Charles Inojie Steps In As Screen Writers ‘President’
IT is not just the Association of Movie Producers (AMP) that has experienced a wind of change in its national leadership. Those who pen the stories that meet moviegoers in their living rooms and in movie theatres as motion picture also have a ‘President and Commander-in-Chief’. Enter the indubitable actor, comedian, screenwriter and director Charles Inojie.
An actor’s actor of vast credit and a screen-writer and director who has his pouch filled with critically acclaimed television and movie productions, Inojie got the right icing on his career cake when members of the screen writing vocation unanimously agreed that it was on his head that the cap of the President of the Screen Writers Guild of Nigeria (SWGN) should sit.
Inojie ran over two top contenders- former Vice-President of SWGN Yinka Ogun and former National Secretary, Stanley Okoronkwo, to emerge as the fourth President of the accredited body overseeing the affairs of screenwriters in Nollywood. He succeeds the writer and director Chike Bryan who did his best to reposition the guild. Observers and stakeholders who witnessed the election, including the founding President of SWGN Mr. Ekenna Igwe and the former President Tony Anih, described the election that produced Inojie and other executives “as the most peaceful, free and fair election” ever conducted in Nollywood.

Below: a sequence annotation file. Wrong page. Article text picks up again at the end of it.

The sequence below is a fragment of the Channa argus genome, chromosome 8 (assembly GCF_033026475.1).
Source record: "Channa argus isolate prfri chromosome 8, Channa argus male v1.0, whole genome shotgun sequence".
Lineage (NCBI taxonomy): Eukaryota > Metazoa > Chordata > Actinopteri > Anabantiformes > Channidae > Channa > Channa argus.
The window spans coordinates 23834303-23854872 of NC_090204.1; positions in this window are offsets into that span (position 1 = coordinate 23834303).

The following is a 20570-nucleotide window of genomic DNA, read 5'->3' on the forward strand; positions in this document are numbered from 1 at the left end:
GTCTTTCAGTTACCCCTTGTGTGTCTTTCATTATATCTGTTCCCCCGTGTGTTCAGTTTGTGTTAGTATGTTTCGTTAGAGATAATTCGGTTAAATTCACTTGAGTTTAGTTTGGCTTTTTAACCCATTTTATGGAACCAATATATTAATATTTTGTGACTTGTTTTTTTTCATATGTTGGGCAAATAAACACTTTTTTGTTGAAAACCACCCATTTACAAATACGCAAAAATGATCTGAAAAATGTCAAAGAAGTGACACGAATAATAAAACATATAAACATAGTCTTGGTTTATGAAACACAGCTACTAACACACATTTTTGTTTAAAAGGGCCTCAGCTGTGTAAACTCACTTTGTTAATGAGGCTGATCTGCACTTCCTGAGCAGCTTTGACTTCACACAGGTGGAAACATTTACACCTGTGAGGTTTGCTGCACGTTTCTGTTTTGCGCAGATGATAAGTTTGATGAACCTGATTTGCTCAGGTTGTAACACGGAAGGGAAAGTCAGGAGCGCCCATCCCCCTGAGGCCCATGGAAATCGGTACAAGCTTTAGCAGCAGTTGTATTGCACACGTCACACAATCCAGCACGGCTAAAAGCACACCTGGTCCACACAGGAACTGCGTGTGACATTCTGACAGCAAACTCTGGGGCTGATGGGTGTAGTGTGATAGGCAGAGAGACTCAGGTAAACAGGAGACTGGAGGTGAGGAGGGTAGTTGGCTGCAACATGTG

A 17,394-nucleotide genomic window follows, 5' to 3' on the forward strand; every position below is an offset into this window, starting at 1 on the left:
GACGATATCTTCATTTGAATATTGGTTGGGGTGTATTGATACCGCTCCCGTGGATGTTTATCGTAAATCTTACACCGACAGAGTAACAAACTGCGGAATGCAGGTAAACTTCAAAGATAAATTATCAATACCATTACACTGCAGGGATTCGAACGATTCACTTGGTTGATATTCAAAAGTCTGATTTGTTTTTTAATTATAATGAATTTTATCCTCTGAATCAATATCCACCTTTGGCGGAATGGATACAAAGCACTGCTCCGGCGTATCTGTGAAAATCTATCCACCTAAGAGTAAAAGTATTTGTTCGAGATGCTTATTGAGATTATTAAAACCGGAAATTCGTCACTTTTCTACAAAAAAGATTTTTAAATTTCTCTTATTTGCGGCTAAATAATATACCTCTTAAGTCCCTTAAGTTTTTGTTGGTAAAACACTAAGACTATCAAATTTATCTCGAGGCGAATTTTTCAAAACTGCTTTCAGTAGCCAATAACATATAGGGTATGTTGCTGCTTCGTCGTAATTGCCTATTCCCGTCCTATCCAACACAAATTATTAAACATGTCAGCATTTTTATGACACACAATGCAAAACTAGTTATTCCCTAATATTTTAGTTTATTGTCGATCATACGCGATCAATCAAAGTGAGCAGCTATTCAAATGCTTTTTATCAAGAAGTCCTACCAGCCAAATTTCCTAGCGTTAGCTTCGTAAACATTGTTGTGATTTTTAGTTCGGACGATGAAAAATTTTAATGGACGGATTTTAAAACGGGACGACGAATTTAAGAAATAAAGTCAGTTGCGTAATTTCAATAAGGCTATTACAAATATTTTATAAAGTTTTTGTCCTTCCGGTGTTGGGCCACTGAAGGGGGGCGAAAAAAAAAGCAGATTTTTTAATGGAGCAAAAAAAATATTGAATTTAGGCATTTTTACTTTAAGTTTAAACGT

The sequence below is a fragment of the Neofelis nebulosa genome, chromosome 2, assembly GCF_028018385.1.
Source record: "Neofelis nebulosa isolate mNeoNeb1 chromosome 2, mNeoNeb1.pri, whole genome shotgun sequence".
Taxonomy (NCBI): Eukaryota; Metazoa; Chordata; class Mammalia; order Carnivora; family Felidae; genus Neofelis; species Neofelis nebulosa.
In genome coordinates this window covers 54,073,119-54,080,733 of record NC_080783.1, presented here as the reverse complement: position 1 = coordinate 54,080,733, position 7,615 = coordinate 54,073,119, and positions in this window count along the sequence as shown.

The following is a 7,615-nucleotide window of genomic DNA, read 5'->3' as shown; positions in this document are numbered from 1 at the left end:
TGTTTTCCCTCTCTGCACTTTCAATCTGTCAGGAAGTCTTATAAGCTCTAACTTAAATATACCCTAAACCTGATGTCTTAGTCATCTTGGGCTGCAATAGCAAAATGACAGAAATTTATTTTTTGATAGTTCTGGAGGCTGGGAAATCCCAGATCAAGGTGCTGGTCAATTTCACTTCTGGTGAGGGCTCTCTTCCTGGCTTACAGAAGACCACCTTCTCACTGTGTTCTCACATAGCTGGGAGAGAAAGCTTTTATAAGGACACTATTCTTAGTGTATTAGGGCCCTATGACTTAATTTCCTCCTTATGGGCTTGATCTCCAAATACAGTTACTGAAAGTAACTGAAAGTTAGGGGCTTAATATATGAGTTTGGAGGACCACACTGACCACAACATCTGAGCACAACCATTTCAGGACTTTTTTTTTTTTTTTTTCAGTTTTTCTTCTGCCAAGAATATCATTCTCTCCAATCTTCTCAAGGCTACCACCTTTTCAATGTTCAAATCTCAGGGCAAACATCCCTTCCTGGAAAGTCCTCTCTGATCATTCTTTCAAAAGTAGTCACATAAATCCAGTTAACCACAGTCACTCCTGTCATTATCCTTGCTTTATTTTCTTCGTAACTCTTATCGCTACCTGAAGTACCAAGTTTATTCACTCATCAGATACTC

Congratulatory messages have not ceased pouring in from far and near for Inojie and his team, which include the new National Secretary, Fredrick Atigogo and the Public Relations Officer Ekine Stronghold. The consensus is that with Inojie at the driving seat, things will take shape for screenwriters and screen writing in Nollywood, as he will use his clout as a long-standing practitioner to attract goodwill to the guild.
And Inojie has promised nothing short of a rejuvenated SWGN. “It is time to inject new life into the guild,’’ he told a large gathering that had come to witness his swearing-in ceremony. “I am committed to working for the betterment and well-being of screen writers in Nollywood and for the advancement of the screen writing vocation in Nigeria,’’ he added.